Scientists have found the exact mechanisms behind glacial earthquakes, which are seismic rumblings that occur as a result of glaciers breaking apart and falling off in chunks into the ocean.
This type of earthquake was only recently discovered. In Greenland, the occurrence has increased by up to seven times over the past 20 years.
The earthquake continues to move upward, signifying that ice loss is becoming frequent due to high environmental temperatures.
In a new study, a team of researchers found the exact geophysical effects that happen during glacial earthquakes, as well as measures on how to possibly evaluate ice loss anywhere in the world.
Researchers from the Swansea University in the UK, the Lamont-Doherty Earth Observatory at Columbia University, the University of Michigan and the Emory University studied one of the largest glaciers in the southeast part of Greenland, namely the Helheim Glacier.
This large glacier is said to cast off icebergs comparable to the size of small cities, as it measures approximately 4 miles in width and 100 miles in length. The team of researchers went to the Helheim for one month in the summer of 2013 and attached networks of Global Positioning System (GPS) apparatuses to the edged surfaces to evaluate the degree and speed under which any movement on the glacier occurs.
The findings, published in the journal Science, show that a kickback occurs every time a part of the glacier drops into the water. The other parts of the glacier simultaneously exhibit swift downward and backward movements.
The researchers compared the activity to a skateboard that escapes a rider's foot and swivels backwards as the rider leans forward. The researchers then compared the collated seismic information to the kickbacks that occurred. They created models of the glaciers and conducted water tank simulations to come up with more concrete evidences.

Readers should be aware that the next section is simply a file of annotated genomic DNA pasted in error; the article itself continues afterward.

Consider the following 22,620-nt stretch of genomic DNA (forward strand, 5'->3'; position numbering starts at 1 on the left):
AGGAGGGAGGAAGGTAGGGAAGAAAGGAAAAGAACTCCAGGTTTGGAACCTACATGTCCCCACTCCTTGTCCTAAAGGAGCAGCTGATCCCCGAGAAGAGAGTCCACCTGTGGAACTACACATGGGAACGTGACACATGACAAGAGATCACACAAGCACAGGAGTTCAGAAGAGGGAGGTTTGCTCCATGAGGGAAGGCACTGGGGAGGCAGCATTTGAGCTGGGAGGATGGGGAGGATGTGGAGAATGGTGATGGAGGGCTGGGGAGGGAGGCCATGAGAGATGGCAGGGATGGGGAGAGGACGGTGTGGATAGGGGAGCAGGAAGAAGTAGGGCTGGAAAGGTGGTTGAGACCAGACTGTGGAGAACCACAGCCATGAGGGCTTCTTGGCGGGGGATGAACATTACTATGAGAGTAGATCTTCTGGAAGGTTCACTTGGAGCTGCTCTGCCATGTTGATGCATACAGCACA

According to the team, the impact of the kickbacks can be so high that it can actually revert the flow of the glacier in a matter of minutes. After the experiment, the scientists came up with an estimate reversal of about 130 feet per day backward and 95 feet per day forward.
"This gives us a far better explanation for the source of the earthquakes than we had before," said Meredith Nettles, study co-author and a seismologist at Columbia University's Lamont-Doherty Earth Observatory. "It will move us a long way towards being able to use remotely detectable seismic signals to estimate mass loss from a major class of events in both Greenland and Antarctica."
For the past years, the ice sheet of Greenland has been undergoing significant ice loss. In fact, 50 percent of annual losses are caused by calving. Based on statistical data, glacial earthquakes have notably increased from six in 1993 to 42 in 2013.
Having adequate and correct knowledge about the mechanisms of glacial earthquakes is crucial to the maintenance of sea levels. This knowledge can give valuable insights about the extent of ice loss in the world's ice sheets.
Photo: NASA ICE | Flickr